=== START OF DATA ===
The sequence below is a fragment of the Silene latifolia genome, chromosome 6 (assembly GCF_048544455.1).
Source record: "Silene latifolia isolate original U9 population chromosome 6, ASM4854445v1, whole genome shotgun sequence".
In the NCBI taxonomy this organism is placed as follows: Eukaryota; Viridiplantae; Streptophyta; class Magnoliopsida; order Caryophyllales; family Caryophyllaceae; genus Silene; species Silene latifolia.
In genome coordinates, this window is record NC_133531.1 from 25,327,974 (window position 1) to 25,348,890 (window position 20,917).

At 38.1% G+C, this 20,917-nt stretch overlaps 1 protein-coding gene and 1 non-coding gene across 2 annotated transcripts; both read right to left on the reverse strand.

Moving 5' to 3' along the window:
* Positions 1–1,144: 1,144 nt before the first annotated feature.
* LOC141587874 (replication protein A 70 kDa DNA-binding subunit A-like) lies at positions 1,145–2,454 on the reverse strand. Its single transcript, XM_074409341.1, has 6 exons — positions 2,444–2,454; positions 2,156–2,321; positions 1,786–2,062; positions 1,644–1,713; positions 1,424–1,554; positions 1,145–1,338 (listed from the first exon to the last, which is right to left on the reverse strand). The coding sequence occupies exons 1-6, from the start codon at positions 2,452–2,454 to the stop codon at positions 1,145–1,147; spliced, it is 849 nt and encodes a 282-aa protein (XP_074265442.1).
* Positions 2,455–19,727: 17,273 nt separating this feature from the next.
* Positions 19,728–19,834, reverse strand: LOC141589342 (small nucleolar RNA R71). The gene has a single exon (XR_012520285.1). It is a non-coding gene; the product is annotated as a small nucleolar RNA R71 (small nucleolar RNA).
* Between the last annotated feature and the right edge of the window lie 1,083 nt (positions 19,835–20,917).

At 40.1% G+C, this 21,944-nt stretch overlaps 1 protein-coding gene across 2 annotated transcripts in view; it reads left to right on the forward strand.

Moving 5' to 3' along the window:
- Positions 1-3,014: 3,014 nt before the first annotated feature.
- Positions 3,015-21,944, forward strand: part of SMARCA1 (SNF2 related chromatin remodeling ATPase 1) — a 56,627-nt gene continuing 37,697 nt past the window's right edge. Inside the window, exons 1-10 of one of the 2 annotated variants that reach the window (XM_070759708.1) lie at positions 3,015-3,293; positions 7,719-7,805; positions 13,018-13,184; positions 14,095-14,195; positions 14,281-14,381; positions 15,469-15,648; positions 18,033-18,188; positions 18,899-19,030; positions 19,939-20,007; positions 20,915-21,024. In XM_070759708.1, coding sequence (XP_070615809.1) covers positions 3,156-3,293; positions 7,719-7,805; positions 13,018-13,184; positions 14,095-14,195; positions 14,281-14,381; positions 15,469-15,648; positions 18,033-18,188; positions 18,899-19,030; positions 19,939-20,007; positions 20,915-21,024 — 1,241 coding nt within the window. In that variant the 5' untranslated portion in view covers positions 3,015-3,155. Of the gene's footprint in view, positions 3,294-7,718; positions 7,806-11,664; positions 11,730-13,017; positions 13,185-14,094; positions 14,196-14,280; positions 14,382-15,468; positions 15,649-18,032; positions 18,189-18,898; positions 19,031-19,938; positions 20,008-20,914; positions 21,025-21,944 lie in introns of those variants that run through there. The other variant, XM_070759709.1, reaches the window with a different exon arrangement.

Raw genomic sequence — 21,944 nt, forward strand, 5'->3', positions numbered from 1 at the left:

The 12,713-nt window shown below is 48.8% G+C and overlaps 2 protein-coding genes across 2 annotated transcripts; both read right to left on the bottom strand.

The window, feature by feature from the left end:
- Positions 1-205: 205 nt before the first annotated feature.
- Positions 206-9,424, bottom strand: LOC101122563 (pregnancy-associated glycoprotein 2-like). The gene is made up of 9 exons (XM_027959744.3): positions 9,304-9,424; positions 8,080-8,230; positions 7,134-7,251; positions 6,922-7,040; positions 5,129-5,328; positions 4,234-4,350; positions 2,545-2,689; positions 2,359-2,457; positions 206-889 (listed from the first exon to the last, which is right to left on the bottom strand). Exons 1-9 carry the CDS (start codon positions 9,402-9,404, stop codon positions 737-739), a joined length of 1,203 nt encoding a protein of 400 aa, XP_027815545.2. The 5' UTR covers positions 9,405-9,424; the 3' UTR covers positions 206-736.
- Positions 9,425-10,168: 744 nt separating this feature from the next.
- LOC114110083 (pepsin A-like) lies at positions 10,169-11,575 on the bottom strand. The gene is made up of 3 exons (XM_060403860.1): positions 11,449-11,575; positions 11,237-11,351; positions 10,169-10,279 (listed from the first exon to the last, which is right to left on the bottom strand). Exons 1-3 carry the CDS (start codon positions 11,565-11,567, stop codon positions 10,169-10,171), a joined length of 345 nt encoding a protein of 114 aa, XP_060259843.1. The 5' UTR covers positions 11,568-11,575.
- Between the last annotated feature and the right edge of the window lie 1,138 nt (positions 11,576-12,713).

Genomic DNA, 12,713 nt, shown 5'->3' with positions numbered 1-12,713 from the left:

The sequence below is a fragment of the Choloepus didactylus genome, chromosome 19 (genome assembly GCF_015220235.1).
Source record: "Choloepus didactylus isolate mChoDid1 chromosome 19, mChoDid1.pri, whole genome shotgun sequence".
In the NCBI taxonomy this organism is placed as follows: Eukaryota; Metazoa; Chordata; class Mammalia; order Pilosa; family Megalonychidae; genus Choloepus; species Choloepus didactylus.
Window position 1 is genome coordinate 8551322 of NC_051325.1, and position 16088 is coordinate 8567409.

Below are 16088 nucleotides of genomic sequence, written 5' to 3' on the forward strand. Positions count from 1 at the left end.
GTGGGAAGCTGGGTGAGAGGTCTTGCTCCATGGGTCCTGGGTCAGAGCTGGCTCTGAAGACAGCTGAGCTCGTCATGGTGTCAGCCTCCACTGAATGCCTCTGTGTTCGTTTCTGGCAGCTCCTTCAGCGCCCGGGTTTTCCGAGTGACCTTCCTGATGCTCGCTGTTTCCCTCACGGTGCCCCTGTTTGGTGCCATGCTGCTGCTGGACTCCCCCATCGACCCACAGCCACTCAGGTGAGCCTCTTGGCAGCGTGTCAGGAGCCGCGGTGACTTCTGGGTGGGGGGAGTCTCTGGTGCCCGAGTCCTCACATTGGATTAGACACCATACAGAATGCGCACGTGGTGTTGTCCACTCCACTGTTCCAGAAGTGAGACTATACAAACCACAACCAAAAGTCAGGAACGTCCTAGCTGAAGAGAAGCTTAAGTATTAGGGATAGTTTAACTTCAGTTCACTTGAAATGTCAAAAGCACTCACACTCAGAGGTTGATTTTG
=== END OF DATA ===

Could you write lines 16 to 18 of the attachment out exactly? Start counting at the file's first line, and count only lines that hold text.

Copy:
Raw genomic sequence — 21,944 nt, forward strand, 5'->3', positions numbered from 1 at the left:

The 12,713-nt window shown below is 48.8% G+C and overlaps 2 protein-coding genes across 2 annotated transcripts; both read right to left on the bottom strand.

The window, feature by feature from the left end: